Conclusions:     Check out this guidance on        Try this tutorial on writing             Explore this conclusion and the
                 Writing Introductions and         conclusions:                             advice to make it stronger:
                 Conclusions                       http://www.monash.edu.au/lls/llonline/ http://www.monash.edu.au/lls/llonline/
                 http://asp.wlv.ac.uk/level5.asp   writing/arts/sociology/2.2.2.xml       writing/arts/history/3.1.3.xml
                 ?level5=5556

Academic         Check out this guidance on        Try this tutorial on academic          Renee's Sociology essay
writing          the Features of academic          writing:                               illustrates the use of precise
Use of precise   writing:                          http://www.monash.edu.au/lls/llonline/ and accurate language
and accurate     http://www.uefap.com/writing      writing/arts/sociology/2.3.xml           http://www.monash.edu.au/lls/llonline/
language         /writfram.htm                     Try this tutorial on Avoiding            writing/arts/sociology/3.1.3.xml
                                                   ‘I’:
                                                   http://www.monash.edu.au/lls/llonline/
                                                   writing/arts/sociology/2.3.1.xml
Benefits of template
 Clear direction to session


 Useful and organized links for skills tutors to refer to


 Tangible links and email for follow up by students


 Encouraging feedback from students to improve on advice
Underlying pedagogy
 Students need to take ownership of their work, to accept and
  understand tutor comments to align their work against
  learning outcomes
 Formative feedback encourages students to develop their
  work to achieve ‘academic literacy’ = writing in the way
  required by their discipline
 Role of exemplars to help students ‘see’ what is required by
  their subject, also seeing other work helps students to be
  objective about their own work.
Centre for Excellence in Teaching and Learning:
Critical Interventions for Enhanced Learning (CIEL)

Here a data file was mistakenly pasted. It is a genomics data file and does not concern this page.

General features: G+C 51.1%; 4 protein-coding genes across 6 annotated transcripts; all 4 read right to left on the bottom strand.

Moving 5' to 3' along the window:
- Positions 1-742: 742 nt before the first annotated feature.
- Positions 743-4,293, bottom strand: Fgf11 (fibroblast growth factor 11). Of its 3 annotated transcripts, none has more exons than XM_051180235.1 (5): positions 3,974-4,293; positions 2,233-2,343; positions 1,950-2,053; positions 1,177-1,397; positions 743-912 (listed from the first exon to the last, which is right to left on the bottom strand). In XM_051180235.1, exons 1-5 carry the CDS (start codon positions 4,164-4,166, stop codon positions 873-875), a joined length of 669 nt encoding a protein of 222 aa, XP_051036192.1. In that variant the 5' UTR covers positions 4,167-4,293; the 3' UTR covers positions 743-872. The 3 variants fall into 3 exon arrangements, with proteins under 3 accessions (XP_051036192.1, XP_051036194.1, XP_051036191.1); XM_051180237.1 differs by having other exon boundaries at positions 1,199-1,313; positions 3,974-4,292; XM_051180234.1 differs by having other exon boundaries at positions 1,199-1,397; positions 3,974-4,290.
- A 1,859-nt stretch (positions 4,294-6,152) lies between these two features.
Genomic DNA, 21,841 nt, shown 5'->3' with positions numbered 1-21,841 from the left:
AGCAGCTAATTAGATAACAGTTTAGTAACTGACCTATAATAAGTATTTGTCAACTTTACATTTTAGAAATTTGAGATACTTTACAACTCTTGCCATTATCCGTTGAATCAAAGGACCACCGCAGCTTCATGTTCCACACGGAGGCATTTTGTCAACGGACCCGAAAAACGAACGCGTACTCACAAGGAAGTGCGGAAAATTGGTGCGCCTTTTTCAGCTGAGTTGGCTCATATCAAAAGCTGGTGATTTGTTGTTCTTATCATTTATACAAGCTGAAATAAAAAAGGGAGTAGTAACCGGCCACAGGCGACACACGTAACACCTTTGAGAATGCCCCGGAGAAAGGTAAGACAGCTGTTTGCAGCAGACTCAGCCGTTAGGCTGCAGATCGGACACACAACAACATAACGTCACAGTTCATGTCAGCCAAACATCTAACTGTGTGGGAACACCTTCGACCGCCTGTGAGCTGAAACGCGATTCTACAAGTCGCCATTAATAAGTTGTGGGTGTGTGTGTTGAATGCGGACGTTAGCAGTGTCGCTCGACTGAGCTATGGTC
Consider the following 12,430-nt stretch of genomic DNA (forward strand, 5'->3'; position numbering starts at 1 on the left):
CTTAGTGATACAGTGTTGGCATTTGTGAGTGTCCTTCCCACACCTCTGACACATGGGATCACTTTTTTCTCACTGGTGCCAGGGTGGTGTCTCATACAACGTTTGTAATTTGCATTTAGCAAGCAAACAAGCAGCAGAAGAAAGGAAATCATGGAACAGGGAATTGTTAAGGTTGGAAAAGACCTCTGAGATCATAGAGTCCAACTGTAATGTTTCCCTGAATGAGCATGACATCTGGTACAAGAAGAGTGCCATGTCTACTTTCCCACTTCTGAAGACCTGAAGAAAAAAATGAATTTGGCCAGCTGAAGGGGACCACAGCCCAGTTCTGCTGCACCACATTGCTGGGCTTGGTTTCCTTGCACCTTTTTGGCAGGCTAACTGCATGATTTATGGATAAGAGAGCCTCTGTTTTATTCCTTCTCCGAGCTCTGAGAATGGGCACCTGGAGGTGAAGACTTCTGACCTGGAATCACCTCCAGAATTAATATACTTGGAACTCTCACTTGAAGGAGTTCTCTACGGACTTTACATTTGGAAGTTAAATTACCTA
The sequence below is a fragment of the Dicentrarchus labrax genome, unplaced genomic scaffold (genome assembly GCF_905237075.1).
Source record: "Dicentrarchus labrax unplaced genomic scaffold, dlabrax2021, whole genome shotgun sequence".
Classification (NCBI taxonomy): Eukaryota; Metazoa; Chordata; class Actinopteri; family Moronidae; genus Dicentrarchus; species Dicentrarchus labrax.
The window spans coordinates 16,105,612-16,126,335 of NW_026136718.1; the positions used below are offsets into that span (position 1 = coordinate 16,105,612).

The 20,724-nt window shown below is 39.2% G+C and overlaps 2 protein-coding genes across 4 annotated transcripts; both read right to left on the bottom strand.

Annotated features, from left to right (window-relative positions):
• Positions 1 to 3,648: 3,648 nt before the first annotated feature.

 The ASK approach
 ATTITUDE: change- to help students rethink their belief in
  assignment/learning closure
 STRATEGIES (recognition of variety of learning styles and
  needs as a starting point): electronic links/ academic study skills
  feedback tutorials
 KNOWLEDGE (cognitive and practical):
- Understanding the need to act on feedback.
- Knowing how to act on feedback.
     Student Feedback following session
     with Study Skills Advisors
                Satisfied       Unsatisfied

            1       2       3    4    5       No Response


Handouts    59% 12%         12% 0     2% 15%

Electronic 66% 22%          12% 0     0       0


Survey of January sessions on Walsall Campus
Ongoing research
 2007- 08 Skills Tutors in Humanities
- Explore role in unpacking tutor feedback
- Helping students prepare for a tutorial
- Providing links to electronic resources


 2008- 09 Skills Advisors across University
- Piloting of feedback tutorial template
- Feedback on range of resources
- Contribution of resources to student need
References
 Burke, D. (2007) ‘Getting the most out of feedback:’ in Nutt, D. & Tidd, J. (Eds.) 1st
   European FirstYear Experience: Conference April 2006, pp. 36- 49, Teesside, University of
   Teesside.
 Falchikov, N. ‘Improving Feedback To and From Students,’ in Knight, P. (Ed.) (1995).
   Assessment for Learning in Higher Education, London: Kogan Page, pp. 157- 166.
 Lea, M.R. & Street, B. (1998) Student Writing in Higher Education: an academic
   literacies approach, Studies in Higher Education, 23 (2), 157-172.
 MacLellan, E. (2001) Assessment for Learning: the differing perceptions of tutors and
   students, Assessment and Evaluation in Higher Education 26(4), 307- 318.
 Race, P. (2001) ‘Using feedback to help students to learn’York: Higher Education Academy.
 Sommers, N. ‘Responding to Student Writing’ College Composition and Communication, Vol.
   33, No. 2., 1982, 148 – 156.
 Weaver, M.R. (2006) Do Students value feedback? Student perceptions of tutors’
   written response, Assessment and Evaluation in Higher Education, 31(3), 379-394.